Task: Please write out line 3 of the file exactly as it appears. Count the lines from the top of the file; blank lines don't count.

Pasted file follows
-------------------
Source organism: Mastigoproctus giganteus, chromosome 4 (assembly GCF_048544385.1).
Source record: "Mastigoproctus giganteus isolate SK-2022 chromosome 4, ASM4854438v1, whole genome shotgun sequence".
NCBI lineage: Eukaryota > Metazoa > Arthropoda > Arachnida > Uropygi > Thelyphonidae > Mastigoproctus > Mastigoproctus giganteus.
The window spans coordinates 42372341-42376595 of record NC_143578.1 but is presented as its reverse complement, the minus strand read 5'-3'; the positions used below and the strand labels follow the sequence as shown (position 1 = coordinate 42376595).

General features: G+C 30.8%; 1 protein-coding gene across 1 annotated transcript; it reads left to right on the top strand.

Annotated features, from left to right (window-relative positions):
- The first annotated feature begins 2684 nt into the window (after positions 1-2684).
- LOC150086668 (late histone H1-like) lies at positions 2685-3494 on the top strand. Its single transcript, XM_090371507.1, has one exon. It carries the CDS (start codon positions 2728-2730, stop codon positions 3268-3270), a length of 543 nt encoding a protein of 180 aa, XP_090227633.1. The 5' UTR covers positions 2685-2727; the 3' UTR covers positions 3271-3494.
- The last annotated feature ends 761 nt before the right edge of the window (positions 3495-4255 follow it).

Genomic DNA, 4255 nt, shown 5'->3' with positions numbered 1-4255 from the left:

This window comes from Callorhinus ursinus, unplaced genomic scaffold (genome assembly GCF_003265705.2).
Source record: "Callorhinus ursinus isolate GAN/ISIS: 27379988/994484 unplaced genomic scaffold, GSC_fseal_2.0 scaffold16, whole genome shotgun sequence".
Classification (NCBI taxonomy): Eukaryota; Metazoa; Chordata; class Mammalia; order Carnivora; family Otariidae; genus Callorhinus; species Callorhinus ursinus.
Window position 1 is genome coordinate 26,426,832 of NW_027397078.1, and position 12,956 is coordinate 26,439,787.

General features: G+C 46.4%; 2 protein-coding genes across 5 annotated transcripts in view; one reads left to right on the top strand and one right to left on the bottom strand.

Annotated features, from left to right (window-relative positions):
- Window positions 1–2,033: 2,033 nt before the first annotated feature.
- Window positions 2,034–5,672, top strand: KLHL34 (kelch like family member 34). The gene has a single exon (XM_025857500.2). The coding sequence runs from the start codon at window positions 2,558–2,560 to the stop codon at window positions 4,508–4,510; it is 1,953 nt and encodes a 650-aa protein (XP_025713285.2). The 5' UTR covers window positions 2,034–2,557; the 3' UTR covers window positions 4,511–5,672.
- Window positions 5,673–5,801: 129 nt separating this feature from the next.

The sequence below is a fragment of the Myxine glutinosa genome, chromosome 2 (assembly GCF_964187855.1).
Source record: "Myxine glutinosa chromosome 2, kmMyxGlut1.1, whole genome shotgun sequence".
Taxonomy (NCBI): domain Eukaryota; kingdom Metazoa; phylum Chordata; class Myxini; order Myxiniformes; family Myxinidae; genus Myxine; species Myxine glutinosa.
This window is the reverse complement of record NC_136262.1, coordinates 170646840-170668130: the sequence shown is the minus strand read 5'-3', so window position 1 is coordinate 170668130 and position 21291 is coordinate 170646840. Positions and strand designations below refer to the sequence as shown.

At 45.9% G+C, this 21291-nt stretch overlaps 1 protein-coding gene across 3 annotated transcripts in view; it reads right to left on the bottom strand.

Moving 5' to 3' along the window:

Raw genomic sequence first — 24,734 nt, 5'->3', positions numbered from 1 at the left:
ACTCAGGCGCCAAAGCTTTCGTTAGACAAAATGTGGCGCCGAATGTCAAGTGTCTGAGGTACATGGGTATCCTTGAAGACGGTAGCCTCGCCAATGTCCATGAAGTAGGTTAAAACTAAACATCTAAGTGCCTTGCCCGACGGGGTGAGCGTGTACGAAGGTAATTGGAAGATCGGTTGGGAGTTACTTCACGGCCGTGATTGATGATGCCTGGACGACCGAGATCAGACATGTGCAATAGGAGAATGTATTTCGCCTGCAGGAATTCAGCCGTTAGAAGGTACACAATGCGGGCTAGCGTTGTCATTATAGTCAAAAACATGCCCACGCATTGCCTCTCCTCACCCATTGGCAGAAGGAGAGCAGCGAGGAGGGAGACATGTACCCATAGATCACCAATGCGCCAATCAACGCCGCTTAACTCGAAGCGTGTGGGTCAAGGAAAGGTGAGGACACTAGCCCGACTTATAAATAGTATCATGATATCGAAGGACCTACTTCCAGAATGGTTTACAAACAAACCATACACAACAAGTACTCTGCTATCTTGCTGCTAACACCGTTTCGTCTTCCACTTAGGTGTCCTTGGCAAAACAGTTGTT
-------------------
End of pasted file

NCBI lineage: Eukaryota > Metazoa > Arthropoda > Arachnida > Uropygi > Thelyphonidae > Mastigoproctus > Mastigoproctus giganteus.